Previous studies have demonstrated that land cover mapping with good accuracy (73–79.3% (refs 10,13,40,41)) can be achieved on a per-pixel basis at a spatial resolution of 250–500 m using MODIS imagery. Land cover mapping utilizing data with a finer spatial resolution, such as Landsat, has been undertaken in Victoria, but at a smaller spatial extent rather than state-wide coverage, and these maps are not produced on a regular basis. Examples include the Strezleki Ranges (a 40 km2 study area in south-east Victoria)7, and the Katandra irrigation district (a 2000 ha study area in north-east Victoria)2. While the Landsat data may not provide the characteristics required for an annually updated land cover map with state-wide coverage, more localized data with information at a finer detail such as these could be used as Supplementary Information if required. This is beyond the scope of the work presented in this paper which presents the work undertaken to produce state-wide validated land cover maps from 2009 to 2013.

The MOD13Q1 Vegetation Indices product, which used for this work, has a swath of 2330 km, a spatial resolution of approximately 250 m and is produced as a composite image by selecting the highest quality pixel within a 16 day window, ensuring a cloud-free image is produced every 16 days. It includes spectral bands and indices particularly relevant to identifying vegetation characteristics; red and near-infrared (NIR) reflectance, NDVI, and EVI43,44.

Red reflectance responds to levels of chlorophyll in vegetation, while NIR reflectance is more sensitive to cell structure within leaves. NDVI has been shown to respond to levels of chlorophyll and vegetation biomass, although the response becomes saturated over areas of dense vegetation43,4548. As a simple ratio, NDVI is also able to reduce topography effects on image data49. EVI is based on the soil adjusted vegetation index (SAVI)50, the atmospherically resistant vegetation index (ARVI) and the soil adjusted and atmospherically resistant vegetation index (SARVI)51. EVI is designed to be more sensitive to vegetation canopy structural features and in areas of high vegetative biomass, does not exhibit the same saturation issue as NDVI43,46. EVI reduces atmospheric and background reflectance effects43; however, it is more affected by topography than NDVI52. The responses of these data, and differences in response over time, help discriminate between different land cover types.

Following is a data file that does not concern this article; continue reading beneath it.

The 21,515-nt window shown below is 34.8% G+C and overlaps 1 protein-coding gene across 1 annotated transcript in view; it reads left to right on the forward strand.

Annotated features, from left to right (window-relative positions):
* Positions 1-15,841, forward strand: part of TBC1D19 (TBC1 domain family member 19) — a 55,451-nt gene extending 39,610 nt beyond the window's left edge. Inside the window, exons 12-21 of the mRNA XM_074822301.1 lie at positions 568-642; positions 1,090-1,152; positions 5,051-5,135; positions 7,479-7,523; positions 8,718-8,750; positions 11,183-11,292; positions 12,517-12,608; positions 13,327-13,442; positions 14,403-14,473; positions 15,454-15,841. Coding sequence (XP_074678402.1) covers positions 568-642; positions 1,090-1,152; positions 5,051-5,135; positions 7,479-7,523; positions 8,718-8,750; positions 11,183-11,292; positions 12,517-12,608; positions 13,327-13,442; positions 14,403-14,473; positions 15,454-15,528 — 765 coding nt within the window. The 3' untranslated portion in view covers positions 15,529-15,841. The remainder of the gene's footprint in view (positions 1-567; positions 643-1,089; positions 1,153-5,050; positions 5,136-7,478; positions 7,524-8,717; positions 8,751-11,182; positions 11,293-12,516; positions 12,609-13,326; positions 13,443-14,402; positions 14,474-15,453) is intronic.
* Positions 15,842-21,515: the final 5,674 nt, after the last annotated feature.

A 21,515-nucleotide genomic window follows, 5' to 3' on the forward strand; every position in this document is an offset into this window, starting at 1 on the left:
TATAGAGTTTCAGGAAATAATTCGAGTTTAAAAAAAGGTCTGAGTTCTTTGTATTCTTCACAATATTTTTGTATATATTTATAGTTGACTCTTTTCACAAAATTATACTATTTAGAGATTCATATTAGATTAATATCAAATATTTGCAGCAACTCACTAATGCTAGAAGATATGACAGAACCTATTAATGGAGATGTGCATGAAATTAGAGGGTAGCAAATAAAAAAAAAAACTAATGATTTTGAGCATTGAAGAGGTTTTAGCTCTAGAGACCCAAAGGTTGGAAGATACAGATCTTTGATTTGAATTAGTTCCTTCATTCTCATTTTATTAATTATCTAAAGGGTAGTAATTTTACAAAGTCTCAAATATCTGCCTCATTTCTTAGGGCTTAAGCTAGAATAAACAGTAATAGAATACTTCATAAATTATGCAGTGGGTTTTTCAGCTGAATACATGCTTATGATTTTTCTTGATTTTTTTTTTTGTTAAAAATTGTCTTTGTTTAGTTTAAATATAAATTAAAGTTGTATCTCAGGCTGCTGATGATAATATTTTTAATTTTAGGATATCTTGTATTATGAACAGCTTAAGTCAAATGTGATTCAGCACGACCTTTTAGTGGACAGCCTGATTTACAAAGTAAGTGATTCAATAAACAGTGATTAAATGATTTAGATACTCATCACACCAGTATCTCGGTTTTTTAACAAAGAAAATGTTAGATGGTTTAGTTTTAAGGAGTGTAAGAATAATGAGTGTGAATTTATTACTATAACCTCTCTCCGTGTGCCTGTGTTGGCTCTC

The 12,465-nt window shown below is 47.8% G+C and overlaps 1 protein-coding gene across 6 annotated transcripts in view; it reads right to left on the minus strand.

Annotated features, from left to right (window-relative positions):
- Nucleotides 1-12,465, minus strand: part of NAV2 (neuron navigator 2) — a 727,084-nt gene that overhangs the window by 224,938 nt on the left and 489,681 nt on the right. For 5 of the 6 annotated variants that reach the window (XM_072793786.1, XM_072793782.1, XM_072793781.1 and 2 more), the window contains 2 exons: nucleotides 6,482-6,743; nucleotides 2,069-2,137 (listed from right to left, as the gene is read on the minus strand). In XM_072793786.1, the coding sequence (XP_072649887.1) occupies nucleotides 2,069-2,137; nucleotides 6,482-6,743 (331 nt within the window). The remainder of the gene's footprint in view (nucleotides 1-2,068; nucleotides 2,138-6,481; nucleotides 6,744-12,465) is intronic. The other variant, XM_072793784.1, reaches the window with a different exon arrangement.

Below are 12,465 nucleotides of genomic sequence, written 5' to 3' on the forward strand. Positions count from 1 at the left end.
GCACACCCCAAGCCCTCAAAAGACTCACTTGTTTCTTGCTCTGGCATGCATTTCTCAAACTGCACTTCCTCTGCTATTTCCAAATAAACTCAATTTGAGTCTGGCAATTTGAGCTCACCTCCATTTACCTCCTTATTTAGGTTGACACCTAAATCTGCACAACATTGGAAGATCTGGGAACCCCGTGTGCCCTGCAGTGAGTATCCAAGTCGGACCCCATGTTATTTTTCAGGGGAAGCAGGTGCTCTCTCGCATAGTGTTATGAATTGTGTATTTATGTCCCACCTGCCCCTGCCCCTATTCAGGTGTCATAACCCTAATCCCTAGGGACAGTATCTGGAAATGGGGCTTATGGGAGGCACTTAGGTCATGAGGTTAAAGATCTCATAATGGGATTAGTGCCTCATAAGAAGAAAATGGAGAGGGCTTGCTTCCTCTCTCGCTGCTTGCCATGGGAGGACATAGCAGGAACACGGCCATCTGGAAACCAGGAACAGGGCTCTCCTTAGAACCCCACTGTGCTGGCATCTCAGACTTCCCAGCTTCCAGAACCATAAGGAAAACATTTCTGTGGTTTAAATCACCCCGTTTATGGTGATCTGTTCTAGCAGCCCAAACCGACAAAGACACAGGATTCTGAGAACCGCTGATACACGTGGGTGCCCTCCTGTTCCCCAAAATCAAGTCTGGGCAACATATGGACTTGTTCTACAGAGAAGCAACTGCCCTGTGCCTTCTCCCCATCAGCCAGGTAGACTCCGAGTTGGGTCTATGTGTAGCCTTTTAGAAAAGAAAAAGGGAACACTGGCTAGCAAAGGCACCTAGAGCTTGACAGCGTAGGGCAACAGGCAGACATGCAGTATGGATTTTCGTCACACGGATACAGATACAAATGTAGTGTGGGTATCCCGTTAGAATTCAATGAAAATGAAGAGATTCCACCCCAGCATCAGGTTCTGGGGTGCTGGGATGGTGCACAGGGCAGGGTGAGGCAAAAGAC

Red reflectance, NIR reflectance, NDVI and EVI datasets from the MOD13Q1 product were used to produce an annual DLC map. For each calendar year, an annual time series of 23 MOD13Q1 images44 were downloaded via the United States Geological Service (USGS) Reverb website ( Images were clipped to the study area extent and formatted to generate input files for the TIMESAT program. The TIMESAT program18,19 was used to examine vegetation growth over a year and generate seasonal vegetation phenology parameters from EVI, NDVI, red and NIR reflectance MODIS data. An adaptive Savitzky-Golay filter was used in this study to smooth the image data, using a moving average19.

The seasonal parameters calculated were: the start and end of the growing season, the mid-point of the growing season, the length of the growing season, the base and maximum levels, the amplitude, the increase at the beginning of the season and decrease at the end of the season, and large and small integrals18. The annual standard deviation was calculated for the EVI, NDVI, red and NIR reflectance datasets separately. The processed images were reprojected from a Sinusoidal to VicGrid94 projection, maintaining the native pixel dimensions. The reprojected images were used to create a grid covering the state of Victoria, showing the MODIS pixel footprints across the study area. This pixel grid was used as a base for collecting ground data.

Ancillary data